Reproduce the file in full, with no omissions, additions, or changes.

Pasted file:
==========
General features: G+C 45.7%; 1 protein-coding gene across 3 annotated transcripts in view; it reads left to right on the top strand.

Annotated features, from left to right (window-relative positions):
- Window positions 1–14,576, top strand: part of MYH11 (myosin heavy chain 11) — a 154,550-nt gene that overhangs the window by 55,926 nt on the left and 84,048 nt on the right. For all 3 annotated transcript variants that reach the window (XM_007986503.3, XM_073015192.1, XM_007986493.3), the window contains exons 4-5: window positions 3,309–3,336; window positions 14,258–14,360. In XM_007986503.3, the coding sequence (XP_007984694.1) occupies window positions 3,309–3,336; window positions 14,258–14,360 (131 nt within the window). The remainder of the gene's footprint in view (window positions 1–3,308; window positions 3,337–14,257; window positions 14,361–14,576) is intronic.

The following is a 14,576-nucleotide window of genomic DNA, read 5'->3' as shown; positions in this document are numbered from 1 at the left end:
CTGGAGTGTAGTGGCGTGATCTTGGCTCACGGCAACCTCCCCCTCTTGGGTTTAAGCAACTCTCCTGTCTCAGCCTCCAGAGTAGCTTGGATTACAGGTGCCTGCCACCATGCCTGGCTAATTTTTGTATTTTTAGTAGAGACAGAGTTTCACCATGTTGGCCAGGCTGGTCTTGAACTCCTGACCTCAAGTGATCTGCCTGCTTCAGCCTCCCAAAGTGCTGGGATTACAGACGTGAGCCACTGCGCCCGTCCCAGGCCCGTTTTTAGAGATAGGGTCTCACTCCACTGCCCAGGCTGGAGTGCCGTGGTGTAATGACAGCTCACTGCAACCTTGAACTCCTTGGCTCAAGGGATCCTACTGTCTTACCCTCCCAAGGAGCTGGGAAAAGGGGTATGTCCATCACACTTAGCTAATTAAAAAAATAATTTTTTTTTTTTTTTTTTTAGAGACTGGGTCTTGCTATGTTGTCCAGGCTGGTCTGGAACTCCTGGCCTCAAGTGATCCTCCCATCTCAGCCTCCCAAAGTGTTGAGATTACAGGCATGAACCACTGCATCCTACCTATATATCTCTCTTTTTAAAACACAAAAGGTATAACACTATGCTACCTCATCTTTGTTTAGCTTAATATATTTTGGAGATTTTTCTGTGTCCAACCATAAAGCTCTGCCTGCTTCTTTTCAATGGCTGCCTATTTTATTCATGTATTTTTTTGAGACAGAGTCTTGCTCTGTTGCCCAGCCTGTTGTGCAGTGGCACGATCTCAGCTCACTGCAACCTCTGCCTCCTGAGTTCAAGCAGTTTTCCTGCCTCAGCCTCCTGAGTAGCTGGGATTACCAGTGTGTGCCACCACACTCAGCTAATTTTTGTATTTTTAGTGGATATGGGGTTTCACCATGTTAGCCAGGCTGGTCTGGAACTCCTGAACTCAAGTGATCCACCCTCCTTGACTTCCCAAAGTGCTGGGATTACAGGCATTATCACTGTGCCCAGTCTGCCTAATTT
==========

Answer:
General features: G+C 45.7%; 1 protein-coding gene across 3 annotated transcripts in view; it reads left to right on the top strand.

Annotated features, from left to right (window-relative positions):
- Window positions 1–14,576, top strand: part of MYH11 (myosin heavy chain 11) — a 154,550-nt gene that overhangs the window by 55,926 nt on the left and 84,048 nt on the right. For all 3 annotated transcript variants that reach the window (XM_007986503.3, XM_073015192.1, XM_007986493.3), the window contains exons 4-5: window positions 3,309–3,336; window positions 14,258–14,360. In XM_007986503.3, the coding sequence (XP_007984694.1) occupies window positions 3,309–3,336; window positions 14,258–14,360 (131 nt within the window). The remainder of the gene's footprint in view (window positions 1–3,308; window positions 3,337–14,257; window positions 14,361–14,576) is intronic.

The following is a 14,576-nucleotide window of genomic DNA, read 5'->3' as shown; positions in this document are numbered from 1 at the left end:
CTGGAGTGTAGTGGCGTGATCTTGGCTCACGGCAACCTCCCCCTCTTGGGTTTAAGCAACTCTCCTGTCTCAGCCTCCAGAGTAGCTTGGATTACAGGTGCCTGCCACCATGCCTGGCTAATTTTTGTATTTTTAGTAGAGACAGAGTTTCACCATGTTGGCCAGGCTGGTCTTGAACTCCTGACCTCAAGTGATCTGCCTGCTTCAGCCTCCCAAAGTGCTGGGATTACAGACGTGAGCCACTGCGCCCGTCCCAGGCCCGTTTTTAGAGATAGGGTCTCACTCCACTGCCCAGGCTGGAGTGCCGTGGTGTAATGACAGCTCACTGCAACCTTGAACTCCTTGGCTCAAGGGATCCTACTGTCTTACCCTCCCAAGGAGCTGGGAAAAGGGGTATGTCCATCACACTTAGCTAATTAAAAAAATAATTTTTTTTTTTTTTTTTTTAGAGACTGGGTCTTGCTATGTTGTCCAGGCTGGTCTGGAACTCCTGGCCTCAAGTGATCCTCCCATCTCAGCCTCCCAAAGTGTTGAGATTACAGGCATGAACCACTGCATCCTACCTATATATCTCTCTTTTTAAAACACAAAAGGTATAACACTATGCTACCTCATCTTTGTTTAGCTTAATATATTTTGGAGATTTTTCTGTGTCCAACCATAAAGCTCTGCCTGCTTCTTTTCAATGGCTGCCTATTTTATTCATGTATTTTTTTGAGACAGAGTCTTGCTCTGTTGCCCAGCCTGTTGTGCAGTGGCACGATCTCAGCTCACTGCAACCTCTGCCTCCTGAGTTCAAGCAGTTTTCCTGCCTCAGCCTCCTGAGTAGCTGGGATTACCAGTGTGTGCCACCACACTCAGCTAATTTTTGTATTTTTAGTGGATATGGGGTTTCACCATGTTAGCCAGGCTGGTCTGGAACTCCTGAACTCAAGTGATCCACCCTCCTTGACTTCCCAAAGTGCTGGGATTACAGGCATTATCACTGTGCCCAGTCTGCCTAATTT